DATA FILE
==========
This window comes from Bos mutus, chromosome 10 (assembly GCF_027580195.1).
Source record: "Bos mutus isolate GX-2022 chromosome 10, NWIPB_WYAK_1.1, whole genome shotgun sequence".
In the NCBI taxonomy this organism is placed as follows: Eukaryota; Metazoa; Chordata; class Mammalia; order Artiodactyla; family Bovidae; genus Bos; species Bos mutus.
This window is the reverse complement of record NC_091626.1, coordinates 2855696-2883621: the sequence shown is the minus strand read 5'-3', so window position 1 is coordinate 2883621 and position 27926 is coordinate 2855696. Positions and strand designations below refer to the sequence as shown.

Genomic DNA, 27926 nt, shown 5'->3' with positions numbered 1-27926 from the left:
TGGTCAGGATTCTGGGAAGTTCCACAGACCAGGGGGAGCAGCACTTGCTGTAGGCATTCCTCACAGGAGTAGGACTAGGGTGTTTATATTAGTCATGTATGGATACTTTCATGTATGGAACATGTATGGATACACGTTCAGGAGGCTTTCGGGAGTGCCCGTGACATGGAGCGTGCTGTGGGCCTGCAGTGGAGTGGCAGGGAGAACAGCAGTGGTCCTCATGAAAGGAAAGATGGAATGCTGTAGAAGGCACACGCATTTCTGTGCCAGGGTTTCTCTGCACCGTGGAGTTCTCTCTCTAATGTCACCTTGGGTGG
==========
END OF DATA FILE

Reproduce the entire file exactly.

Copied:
This window comes from Bos mutus, chromosome 10 (assembly GCF_027580195.1).
Source record: "Bos mutus isolate GX-2022 chromosome 10, NWIPB_WYAK_1.1, whole genome shotgun sequence".
In the NCBI taxonomy this organism is placed as follows: Eukaryota; Metazoa; Chordata; class Mammalia; order Artiodactyla; family Bovidae; genus Bos; species Bos mutus.
This window is the reverse complement of record NC_091626.1, coordinates 2855696-2883621: the sequence shown is the minus strand read 5'-3', so window position 1 is coordinate 2883621 and position 27926 is coordinate 2855696. Positions and strand designations below refer to the sequence as shown.

Genomic DNA, 27926 nt, shown 5'->3' with positions numbered 1-27926 from the left:
TGGTCAGGATTCTGGGAAGTTCCACAGACCAGGGGGAGCAGCACTTGCTGTAGGCATTCCTCACAGGAGTAGGACTAGGGTGTTTATATTAGTCATGTATGGATACTTTCATGTATGGAACATGTATGGATACACGTTCAGGAGGCTTTCGGGAGTGCCCGTGACATGGAGCGTGCTGTGGGCCTGCAGTGGAGTGGCAGGGAGAACAGCAGTGGTCCTCATGAAAGGAAAGATGGAATGCTGTAGAAGGCACACGCATTTCTGTGCCAGGGTTTCTCTGCACCGTGGAGTTCTCTCTCTAATGTCACCTTGGGTGG